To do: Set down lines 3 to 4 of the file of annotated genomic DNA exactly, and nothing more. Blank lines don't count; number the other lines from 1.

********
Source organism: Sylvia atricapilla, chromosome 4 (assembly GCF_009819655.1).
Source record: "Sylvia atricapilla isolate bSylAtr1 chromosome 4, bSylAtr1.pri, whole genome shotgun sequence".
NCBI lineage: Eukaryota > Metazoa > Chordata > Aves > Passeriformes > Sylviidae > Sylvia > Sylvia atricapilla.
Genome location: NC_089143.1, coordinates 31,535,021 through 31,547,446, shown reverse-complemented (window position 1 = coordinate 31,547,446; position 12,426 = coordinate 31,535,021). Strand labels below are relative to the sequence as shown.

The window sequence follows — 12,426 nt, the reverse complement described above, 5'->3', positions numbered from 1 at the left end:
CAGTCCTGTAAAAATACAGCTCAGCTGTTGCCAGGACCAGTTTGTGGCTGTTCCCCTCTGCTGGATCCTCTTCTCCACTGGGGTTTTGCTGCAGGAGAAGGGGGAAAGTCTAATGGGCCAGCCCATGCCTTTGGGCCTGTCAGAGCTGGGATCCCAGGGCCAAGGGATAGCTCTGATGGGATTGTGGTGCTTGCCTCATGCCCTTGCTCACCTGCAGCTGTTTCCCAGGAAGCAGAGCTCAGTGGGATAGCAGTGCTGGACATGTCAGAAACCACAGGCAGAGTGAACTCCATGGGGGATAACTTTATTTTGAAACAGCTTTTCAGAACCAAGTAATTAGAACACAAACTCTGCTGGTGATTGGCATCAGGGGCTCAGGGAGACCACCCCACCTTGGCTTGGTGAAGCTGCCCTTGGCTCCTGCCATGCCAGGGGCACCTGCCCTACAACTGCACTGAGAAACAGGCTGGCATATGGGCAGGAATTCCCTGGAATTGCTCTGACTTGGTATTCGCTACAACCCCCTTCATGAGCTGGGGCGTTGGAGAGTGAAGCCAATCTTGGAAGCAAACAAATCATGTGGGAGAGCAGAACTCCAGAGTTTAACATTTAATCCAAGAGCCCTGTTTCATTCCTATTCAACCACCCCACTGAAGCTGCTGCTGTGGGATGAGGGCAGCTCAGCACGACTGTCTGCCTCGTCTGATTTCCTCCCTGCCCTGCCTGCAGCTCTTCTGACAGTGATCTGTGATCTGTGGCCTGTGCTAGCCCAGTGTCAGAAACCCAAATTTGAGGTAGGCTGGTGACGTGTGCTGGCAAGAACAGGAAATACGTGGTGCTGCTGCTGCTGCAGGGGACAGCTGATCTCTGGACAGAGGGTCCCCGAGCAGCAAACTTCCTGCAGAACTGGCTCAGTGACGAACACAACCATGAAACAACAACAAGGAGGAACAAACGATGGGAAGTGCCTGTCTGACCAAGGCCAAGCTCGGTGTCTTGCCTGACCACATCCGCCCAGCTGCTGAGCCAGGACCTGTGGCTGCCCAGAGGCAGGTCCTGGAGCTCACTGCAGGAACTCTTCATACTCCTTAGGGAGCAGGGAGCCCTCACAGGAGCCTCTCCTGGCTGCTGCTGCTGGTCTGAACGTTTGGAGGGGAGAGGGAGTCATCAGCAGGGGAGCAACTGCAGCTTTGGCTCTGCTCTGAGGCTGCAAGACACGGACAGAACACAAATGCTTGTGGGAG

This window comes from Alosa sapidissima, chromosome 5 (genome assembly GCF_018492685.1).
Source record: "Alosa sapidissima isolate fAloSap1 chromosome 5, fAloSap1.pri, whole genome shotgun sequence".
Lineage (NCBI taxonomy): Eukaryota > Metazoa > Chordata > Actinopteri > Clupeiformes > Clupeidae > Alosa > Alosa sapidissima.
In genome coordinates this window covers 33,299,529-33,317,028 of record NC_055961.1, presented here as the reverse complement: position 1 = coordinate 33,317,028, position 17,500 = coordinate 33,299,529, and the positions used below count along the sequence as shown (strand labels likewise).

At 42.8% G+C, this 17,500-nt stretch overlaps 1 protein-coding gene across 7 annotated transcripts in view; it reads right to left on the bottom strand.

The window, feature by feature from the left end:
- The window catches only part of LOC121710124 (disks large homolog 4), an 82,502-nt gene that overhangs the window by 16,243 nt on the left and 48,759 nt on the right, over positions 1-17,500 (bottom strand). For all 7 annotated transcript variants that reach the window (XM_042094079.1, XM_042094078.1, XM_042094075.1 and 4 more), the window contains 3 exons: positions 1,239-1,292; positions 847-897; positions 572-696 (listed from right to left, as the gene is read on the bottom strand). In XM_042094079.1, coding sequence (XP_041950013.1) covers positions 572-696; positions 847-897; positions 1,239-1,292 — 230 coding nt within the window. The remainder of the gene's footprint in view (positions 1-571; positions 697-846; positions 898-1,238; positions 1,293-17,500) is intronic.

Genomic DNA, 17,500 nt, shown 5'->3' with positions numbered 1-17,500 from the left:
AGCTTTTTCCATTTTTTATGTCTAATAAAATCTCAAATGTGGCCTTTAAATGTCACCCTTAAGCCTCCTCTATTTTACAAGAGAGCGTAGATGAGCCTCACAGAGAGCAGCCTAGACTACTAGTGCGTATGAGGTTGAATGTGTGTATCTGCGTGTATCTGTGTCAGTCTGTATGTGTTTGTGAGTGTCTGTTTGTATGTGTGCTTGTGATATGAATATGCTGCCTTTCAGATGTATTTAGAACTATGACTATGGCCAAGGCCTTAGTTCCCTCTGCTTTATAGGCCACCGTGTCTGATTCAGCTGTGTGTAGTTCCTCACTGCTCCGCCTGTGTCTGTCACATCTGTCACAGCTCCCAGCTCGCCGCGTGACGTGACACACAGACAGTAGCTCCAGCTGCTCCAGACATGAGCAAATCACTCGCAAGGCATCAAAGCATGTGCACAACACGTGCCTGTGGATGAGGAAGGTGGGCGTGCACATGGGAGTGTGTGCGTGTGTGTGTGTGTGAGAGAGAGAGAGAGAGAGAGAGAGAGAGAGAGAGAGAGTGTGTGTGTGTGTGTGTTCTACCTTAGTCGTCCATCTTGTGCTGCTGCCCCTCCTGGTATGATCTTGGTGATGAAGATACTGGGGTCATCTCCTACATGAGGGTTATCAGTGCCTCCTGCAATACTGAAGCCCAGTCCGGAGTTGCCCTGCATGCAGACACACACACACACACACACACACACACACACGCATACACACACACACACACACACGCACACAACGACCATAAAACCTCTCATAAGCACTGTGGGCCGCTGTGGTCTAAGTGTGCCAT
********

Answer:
NCBI lineage: Eukaryota > Metazoa > Chordata > Aves > Passeriformes > Sylviidae > Sylvia > Sylvia atricapilla.
Genome location: NC_089143.1, coordinates 31,535,021 through 31,547,446, shown reverse-complemented (window position 1 = coordinate 31,547,446; position 12,426 = coordinate 31,535,021). Strand labels below are relative to the sequence as shown.